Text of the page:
Today’s first question is about warming bottles on the go, when you don’t have access to your bottle warmer at home.
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How Can I Warm Bottles on the Go?
I’m exclusively pumping, and I’m going on vacation next week. My baby will only drink warmed bottles of breast milk. I’m worried about how I’m going to warm up bottles when we are out and about at restaurants, at parks, at museums, at the beach, etc.
It’s supposed to be pretty hot out (over 80 degrees) so leaving bottles at room temperature all day seems like a bad idea. But if I keep them in a cooler with an ice pack, how do I warm a bottle of breastmilk on the go?
I agree that leaving breast milk bottles at room temperature all day at that temperature is probably not a good idea, so I think your instinct to keep them in a breastmilk cooler (here are some great options) is right. Here are some options for warming bottles in public in some of the places that you mentioned.
1. Ask for Hot Water
In a restaurant or convenience store, ask for a cup of hot water (like you’d use for tea).
You want a cup that’s large enough that your baby’s bottle will fit into it, and you want it about half full (so you can either ask for it to be half full or dump some out after you get it). Then you put the bottle you’re warming into the cup, watching carefully to make sure it doesn’t overflow or spill, so that you don’t get burned. Depending on how hot the water is, the bottle should be warm in a minute or two.
Note: This method is much quicker and more effective than running a bottle containing cold milk under hot water in the sink, but that will also work if you don’t have access to a cup.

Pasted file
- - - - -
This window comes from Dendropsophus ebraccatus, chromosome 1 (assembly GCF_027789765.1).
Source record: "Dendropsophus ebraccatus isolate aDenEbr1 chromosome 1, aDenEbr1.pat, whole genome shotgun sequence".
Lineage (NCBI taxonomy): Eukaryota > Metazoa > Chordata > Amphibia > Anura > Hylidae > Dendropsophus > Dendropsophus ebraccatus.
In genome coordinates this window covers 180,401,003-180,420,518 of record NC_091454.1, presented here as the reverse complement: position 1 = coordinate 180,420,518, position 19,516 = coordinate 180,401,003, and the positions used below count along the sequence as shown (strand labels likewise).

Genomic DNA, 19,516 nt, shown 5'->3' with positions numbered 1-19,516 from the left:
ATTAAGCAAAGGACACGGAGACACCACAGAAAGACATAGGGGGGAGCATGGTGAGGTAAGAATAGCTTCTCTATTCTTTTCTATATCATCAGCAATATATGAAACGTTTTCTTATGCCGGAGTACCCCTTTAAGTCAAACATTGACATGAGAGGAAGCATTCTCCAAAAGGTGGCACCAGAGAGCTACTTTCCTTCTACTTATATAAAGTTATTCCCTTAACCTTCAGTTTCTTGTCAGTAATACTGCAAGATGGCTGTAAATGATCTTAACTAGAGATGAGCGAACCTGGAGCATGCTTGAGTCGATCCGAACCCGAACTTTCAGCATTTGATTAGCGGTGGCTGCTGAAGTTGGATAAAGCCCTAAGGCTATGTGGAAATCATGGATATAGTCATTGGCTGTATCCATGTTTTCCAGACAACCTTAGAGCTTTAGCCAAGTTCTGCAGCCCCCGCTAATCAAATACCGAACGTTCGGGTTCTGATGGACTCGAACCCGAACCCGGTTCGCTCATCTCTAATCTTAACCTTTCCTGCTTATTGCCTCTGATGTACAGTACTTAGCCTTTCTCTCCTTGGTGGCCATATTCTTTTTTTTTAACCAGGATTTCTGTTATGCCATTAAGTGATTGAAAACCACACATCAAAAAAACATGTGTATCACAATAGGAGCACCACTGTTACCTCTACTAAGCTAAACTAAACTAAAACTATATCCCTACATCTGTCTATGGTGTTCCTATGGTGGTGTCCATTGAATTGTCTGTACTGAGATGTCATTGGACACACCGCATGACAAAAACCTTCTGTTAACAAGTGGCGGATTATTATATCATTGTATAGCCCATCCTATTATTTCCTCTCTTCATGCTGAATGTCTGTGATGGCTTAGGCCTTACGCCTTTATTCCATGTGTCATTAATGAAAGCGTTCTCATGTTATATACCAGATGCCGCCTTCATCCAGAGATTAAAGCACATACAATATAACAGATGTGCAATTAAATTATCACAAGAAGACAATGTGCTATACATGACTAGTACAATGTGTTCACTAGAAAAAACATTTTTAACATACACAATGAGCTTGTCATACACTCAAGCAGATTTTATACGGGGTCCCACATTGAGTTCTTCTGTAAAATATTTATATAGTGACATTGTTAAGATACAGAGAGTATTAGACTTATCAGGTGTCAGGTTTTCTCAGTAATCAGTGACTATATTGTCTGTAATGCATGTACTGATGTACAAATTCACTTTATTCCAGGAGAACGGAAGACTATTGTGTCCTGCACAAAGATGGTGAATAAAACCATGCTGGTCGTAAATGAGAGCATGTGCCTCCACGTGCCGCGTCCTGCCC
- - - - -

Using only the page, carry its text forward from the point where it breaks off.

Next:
2. Use a Portable Bottle Warmer
Baby’s Brew makes a great portable bottle warmer that you can use to warm breast milk on the go.
Before you use it, you just charge it and throw it in your diaper bag. When it’s time to warm the milk, you screw the bottle onto the warmer (make sure your bottle is compatible, either on its own or with an adaptor), and then push the button on the bottom to heat it up.
Breast milk will heat up in about 10-15 minutes. You may want to pack Medela Quick-Clean wipes to clean the warmer in between uses.
3. Use a Thermos
When getting hot water from a restaurant isn’t an option (such as when you’re at the beach), another option is to bring a Thermos of hot water with you.
Warm the water up at home or in your hotel, put it in a Thermos (or whatever hot liquid storage container you want), and close it up tight. Then, when you’re ready to warm the bottle, you’d do the same thing as with the hot water in a cup – just put the bottle in the Thermos for a minute or two until it’s warm enough for your baby.
Note: The water needs to be really hot, but there doesn’t need to be a lot of it. The Thermos I used in the below photo only needed to be half full, for example. I’d recommend doing a trial run at home first, to make sure the water is getting hot enough before you put it in the container.
(If you’re in a hotel and are not able to warm up the water, you could combine the two methods – bring a Thermos and stop at Starbucks or McDonald’s on your way to the beach to fill up the Thermos for later.)
4. Let it Come to Room Temperature
If you have breast milk in a cooler, you can take it out of the cooler before you think you will need to use it.
Over the course of an hour or two, depending on the ambient temperature, how much milk is in the bottle, etc., the breastmilk will come to room temperature.
Breast milk should be used within two hours of coming to room temperature.
Finally – if you’re going to be pumping during the day, feeding fresh milk to your baby might also be an option versus packing bottles for all of the feedings. (Here are some tips on pumping in public.)
Confused about all the rules for handling breast milk in different situations? Worried you’re throwing away milk that you don’t have to? Not sure how to travel with your milk or feed baby on the go? Check out the Ultimate Breast Milk Storage Workshop here! Use MILK10 for 10% off.References
- Bonyata, Kelly, IBCLC. “Human Milk Storage – Quick Reference Card.”https://kellymom.com/store/freehandouts/milkstorage01.pdf